• Two out of three manufactured-home owners eligible for mortgages finance with more expensive personal property loans instead: Manufactured-home owners that own the land their home sits on are eligible to take out mortgages to finance the purchase of their manufactured home. Of those homeowners, the Bureau estimates about two-thirds financed their homes with chattel loans, which are more likely than mortgages to have high interest rates.
  • Personal property loan borrowers have fewer consumer protections than mortgage borrowers: While chattel loans have lower origination costs and quick closing timelines, they also have significantly fewer consumer protections than mortgage loans. For example, only mortgage borrowers are protected by provisions of the Real Estate Settlement Procedures Act that give borrowers the right to certain disclosures when applying for and closing on a loan.

In addition to providing a more comprehensive understanding of manufactured housing financing, the report also examines the consumers in this market. The report found that the manufactured-housing sector plays a critical role in the affordable housing market. Other key findings of this report include:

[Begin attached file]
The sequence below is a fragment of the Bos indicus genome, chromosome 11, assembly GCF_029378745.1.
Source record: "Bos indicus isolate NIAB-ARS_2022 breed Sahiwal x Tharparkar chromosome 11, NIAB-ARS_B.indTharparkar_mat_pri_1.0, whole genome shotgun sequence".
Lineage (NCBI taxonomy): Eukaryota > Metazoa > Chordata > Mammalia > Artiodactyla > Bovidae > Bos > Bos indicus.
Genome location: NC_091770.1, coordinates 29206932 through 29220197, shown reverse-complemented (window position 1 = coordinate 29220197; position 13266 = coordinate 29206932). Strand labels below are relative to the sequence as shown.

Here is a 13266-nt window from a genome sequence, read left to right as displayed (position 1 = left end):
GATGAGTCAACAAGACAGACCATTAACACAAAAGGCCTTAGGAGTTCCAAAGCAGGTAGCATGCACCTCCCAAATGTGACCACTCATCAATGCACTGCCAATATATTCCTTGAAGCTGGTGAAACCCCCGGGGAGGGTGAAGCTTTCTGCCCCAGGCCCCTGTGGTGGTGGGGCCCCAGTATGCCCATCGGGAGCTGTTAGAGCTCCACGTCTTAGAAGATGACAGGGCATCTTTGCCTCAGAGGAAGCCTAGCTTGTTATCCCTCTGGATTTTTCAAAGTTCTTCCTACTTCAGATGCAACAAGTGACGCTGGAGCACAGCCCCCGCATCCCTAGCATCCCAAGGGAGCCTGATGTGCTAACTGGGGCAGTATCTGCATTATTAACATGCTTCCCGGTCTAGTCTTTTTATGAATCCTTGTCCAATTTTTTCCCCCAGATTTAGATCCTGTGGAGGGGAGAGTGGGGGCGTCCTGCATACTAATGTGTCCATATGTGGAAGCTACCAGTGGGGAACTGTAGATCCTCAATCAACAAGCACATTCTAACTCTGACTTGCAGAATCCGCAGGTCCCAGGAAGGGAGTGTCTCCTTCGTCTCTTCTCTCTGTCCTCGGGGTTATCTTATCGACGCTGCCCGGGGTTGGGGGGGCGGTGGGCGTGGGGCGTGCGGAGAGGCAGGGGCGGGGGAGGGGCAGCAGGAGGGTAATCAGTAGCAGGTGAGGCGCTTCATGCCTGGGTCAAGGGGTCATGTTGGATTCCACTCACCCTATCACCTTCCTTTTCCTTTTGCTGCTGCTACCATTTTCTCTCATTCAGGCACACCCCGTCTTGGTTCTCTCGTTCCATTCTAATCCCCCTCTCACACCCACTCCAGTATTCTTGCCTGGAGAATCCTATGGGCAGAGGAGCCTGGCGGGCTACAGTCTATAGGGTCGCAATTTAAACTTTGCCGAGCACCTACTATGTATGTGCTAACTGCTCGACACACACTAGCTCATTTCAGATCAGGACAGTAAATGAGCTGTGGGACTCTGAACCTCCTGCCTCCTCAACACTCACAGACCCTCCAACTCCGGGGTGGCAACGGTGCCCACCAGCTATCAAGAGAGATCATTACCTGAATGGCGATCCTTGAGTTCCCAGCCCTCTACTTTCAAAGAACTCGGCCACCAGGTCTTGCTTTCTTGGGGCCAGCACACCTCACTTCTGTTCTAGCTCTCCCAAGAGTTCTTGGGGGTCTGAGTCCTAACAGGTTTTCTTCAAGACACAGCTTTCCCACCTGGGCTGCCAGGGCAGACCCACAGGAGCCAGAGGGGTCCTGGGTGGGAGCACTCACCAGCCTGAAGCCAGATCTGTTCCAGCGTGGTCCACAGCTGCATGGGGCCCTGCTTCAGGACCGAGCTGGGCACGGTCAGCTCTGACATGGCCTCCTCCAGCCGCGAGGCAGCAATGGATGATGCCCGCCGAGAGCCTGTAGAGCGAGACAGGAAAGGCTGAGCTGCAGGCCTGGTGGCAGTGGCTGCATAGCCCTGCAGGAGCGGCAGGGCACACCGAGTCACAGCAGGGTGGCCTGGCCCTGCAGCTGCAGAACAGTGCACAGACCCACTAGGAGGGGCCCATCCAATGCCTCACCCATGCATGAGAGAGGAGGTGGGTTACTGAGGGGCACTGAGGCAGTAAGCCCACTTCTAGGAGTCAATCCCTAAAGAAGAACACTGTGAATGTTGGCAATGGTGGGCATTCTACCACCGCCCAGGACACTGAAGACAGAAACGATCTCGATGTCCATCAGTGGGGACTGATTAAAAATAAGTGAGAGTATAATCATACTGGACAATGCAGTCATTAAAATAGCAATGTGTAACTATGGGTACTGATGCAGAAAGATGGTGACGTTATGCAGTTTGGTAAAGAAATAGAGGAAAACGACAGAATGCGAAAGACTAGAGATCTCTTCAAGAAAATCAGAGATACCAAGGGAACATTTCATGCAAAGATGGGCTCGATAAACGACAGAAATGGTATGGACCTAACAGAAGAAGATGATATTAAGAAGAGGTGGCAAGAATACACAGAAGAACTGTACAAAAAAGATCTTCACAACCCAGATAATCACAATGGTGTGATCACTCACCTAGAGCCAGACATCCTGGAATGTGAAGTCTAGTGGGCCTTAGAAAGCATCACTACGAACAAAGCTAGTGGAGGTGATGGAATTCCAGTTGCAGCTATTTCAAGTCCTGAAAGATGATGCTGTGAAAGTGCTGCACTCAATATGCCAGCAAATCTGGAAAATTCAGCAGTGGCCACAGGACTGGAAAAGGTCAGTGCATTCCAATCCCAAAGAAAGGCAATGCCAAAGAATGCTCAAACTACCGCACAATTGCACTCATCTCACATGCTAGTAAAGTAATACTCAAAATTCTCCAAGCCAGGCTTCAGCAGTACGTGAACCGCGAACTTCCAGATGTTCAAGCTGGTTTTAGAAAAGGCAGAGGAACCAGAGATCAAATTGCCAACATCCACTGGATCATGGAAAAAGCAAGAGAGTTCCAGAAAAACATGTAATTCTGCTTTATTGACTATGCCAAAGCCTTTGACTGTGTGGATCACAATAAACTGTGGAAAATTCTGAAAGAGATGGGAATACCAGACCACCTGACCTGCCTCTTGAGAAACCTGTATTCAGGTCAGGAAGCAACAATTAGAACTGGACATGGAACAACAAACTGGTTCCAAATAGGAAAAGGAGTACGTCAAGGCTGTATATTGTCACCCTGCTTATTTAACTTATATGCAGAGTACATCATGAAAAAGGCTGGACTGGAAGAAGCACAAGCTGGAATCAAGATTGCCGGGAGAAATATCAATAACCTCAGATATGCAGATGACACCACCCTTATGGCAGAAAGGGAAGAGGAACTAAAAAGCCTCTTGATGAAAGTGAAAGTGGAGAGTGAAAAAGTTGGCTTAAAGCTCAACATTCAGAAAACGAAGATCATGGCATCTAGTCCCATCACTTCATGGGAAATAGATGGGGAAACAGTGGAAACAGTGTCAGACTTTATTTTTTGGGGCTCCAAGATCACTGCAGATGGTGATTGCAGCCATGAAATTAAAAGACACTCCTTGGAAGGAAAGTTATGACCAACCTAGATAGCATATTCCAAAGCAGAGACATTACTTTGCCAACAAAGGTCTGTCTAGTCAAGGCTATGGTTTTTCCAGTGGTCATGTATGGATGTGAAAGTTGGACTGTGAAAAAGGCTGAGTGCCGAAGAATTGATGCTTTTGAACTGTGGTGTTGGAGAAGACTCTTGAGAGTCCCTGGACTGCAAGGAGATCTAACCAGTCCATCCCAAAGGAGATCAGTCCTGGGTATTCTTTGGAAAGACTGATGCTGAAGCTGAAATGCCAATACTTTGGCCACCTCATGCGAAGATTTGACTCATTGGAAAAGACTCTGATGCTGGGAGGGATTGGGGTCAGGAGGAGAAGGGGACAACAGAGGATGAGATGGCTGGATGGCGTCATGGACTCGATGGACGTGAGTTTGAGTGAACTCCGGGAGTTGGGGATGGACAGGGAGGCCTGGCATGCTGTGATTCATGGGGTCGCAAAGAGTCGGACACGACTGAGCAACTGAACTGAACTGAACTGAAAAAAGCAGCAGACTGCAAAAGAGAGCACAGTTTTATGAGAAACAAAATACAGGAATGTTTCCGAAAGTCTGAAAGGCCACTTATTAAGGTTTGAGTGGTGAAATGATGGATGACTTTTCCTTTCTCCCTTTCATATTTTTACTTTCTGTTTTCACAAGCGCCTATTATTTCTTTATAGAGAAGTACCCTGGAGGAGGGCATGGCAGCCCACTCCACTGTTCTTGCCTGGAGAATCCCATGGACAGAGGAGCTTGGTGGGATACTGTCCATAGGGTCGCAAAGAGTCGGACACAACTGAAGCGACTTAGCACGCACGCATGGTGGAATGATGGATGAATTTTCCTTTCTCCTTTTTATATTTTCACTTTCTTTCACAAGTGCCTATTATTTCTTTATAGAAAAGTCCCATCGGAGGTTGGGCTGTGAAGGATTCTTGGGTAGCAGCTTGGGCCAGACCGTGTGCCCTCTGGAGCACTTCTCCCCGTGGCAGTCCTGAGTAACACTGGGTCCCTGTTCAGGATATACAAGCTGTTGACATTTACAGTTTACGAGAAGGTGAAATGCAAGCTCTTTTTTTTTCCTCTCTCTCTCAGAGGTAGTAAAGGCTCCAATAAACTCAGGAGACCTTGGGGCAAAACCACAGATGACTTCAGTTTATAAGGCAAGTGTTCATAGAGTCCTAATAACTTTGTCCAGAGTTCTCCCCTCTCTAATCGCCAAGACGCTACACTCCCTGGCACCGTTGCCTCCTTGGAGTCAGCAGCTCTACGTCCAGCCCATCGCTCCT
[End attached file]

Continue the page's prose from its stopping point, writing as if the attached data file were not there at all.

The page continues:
• One out of seven homes outside of a metropolitan area is a manufactured home: Manufactured homes account for only about 6 percent of all occupied U.S. housing. Outside metropolitan areas, however, one out of every seven homes is a manufactured home. These homes are more prevalent in the southeastern and western states. South Carolina has the highest prevalence of manufactured housing in the country, followed by New Mexico.
  • Manufactured-home owners are more likely to be older: Nearly one out of five families that live in manufactured homes do not have children in the home and are headed by someone aged 55 or older—compared with less than 15 percent of families that live in site-built homes.
  • Manufactured-home owners are more likely to have lower net worth: Bureau research has found that manufactured home residents tend to have lower net worth than other families. The 2004–2010 Surveys of Consumer Finances indicate that the median net worth among households that lived in manufactured housing was just about one-quarter the median net worth of families living in all other types of housing.

The full report on manufactured housing can be found at: http://www.consumerfinance.gov/reports/manufactured-housing-consumer-finance-in-the-u-s/

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The Consumer Financial Protection Bureau is a 21st century agency that helps consumer finance markets work by making rules more effective, by consistently and fairly enforcing those rules, and by empowering consumers to take more control over their economic lives. For more information, visit consumerfinance.gov.